Fact Sheet: Gov. Rick Perry’s Extremist Allies

Updated 8/5/2011

On August 6, Texas Gov. Rick Perry will host The Response, a “prayer rally” in Houston, along with the extremist American Family Association and a cohort of Religious Right leaders with far-right political ties. While the rally’s leaders label it a "a non-denominational, apolitical Christian prayer meeting," the history of the groups behind it suggests otherwise. The Response is powered by politically active Religious Right individuals and groups who are dedicated to bringing far-right religious view, including degrading views of gays and lesbians and non-Christians, into American politics.

In fact, a spokesman for The Response has said that while non-Christians will be welcomed at the rally, they will be urged to “seek out the living Christ.” Allan Parker, a right-wing activist who participated in an organizing conference call for the event, declared in an email bearing the official Response logo that including non-Christians in the event "would be idolatry of the worst sort."

Perry told James Dobson that the rally was necessary because Americans have “turned away from God.

The following is an introduction to the groups and individuals who Gov. Perry has allied himself with in planning this event.

The American Family Association

The American Family Association is the driving force behind The Response. Founded by the Rev. Don Wildmon in 1977, the organization is based is best known for its various boycott campaigns, promotion of art censorship, and political advocacy against women’s rights and LGBT equality. The organization also controls the vast American Family Radio and an online news service, in addition to sponsoring various conferences frequented by Republican leaders, including the Values Voter Summit and Rediscovering God in America. The AFA today is led by Tim Wildmon, Don’s son, and its chief spokesperson is Bryan Fischer, the Director of Issues Analysis for Government and Public Policy and host of its flagship radio show Focal Point.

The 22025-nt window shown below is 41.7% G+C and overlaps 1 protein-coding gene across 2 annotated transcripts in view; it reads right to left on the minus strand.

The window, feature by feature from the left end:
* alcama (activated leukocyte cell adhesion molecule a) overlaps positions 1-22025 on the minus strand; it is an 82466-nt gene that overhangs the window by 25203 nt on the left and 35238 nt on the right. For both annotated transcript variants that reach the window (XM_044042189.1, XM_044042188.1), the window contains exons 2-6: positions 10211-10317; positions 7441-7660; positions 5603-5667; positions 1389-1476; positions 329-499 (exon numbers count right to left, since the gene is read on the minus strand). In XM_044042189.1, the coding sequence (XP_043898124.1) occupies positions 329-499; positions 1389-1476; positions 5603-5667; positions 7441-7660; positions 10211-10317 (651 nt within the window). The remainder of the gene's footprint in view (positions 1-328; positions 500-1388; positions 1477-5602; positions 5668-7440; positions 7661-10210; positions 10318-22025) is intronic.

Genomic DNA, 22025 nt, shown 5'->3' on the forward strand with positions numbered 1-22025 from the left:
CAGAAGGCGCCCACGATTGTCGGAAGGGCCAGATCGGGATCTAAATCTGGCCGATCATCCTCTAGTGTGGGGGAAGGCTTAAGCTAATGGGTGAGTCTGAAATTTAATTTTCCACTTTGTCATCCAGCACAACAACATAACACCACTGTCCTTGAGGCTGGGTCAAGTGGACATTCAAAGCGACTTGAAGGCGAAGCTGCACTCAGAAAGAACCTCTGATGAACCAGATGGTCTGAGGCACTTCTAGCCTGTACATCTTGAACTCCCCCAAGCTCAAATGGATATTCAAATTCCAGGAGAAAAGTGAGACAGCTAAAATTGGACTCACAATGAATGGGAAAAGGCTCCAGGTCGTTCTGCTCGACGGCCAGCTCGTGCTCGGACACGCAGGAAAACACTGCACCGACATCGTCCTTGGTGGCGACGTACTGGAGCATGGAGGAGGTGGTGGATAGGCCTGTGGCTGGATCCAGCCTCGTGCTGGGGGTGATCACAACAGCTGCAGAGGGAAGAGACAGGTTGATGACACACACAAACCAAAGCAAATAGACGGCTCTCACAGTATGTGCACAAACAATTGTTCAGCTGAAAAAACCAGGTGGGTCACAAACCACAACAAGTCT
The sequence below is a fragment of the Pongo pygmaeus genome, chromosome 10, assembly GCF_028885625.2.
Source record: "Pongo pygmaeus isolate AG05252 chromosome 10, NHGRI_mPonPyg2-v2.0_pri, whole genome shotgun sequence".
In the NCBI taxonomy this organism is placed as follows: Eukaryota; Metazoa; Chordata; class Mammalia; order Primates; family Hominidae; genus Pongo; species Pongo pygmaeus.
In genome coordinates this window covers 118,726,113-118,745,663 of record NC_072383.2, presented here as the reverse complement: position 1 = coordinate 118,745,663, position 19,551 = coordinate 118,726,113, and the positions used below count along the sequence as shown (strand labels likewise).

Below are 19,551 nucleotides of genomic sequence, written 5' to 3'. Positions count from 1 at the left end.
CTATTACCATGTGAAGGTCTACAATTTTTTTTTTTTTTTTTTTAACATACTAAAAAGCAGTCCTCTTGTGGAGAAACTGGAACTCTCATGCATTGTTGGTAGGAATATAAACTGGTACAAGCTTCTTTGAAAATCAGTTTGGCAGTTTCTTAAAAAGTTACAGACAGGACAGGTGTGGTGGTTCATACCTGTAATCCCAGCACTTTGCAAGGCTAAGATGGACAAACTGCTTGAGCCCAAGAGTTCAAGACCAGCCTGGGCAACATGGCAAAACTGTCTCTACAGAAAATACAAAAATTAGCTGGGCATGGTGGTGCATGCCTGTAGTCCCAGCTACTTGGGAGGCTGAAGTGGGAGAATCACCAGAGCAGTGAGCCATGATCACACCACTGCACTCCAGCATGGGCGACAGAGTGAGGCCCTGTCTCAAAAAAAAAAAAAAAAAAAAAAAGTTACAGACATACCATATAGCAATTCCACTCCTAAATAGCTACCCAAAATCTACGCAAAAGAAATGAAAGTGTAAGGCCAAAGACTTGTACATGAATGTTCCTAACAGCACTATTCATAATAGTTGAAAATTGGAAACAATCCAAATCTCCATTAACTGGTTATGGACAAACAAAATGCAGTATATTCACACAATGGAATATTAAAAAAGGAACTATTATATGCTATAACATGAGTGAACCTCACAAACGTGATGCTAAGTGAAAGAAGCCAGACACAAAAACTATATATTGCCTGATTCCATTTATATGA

Fischer routinely expresses support for some of the most bigoted and shocking ideas found in the Religious Right today. He has:

Other AFA leaders and activists are just as radical:

  • AFA President Tim Wildmon claims that by repealing Don’t Ask Don’t Tell President Obama shows he “doesn’t give a rip about the Marines or the Army” and “just wants to force homosexuality into every place that he can.”
  • AFA Vice President Buddy Smith, who is on the leadership council of The Response, said that gays and lesbians are “in the clasp of Satan.”
  • The head of the AFA’s women’s group led a boycott against Glee because she accused it of indoctrinating children in homosexuality and idolatry.The editor of AFA Journal Ed Vitagliano said that gay pride months are an affront to the Founding Fathers and will usher in “a return to pagan sexuality.”
  • A columnist for the AFA demanded Christians stop practicing yoga because it was inspired by the “evil” religions of Buddhism and Hinduism.

International House of Prayer

The Response’s leadership team includes five senior staff members of the International House of Prayer (IHOP), a large, highly political Pentecostal organization built on preparing participants for the return of Jesus Christ. In a recent video, IHOP encouraged supporters to pray for Jews to convert to Christianity in order to bring about the Second Coming. IHOP is closely associated with Lou Engle, a Religious Right leader whose anti-gay, anti-choice extremism hasn’t stopped him from hobnobbing with Republican leaders including Newt Gingrich, Michele Bachmann and Mike Huckabee. Engle is the founder of The Call, day-long rallies against abortion rights and gay marriage, which Engle says are meant to break Satan’s control over the U.S. government. One recent Call event featured “prophet” Cindy Jacobs calling for repentance for the “girl-on-girl kissing” of Britney Spears and Madonna. Perry's The Response event is clearly built upon Engle's The Call model.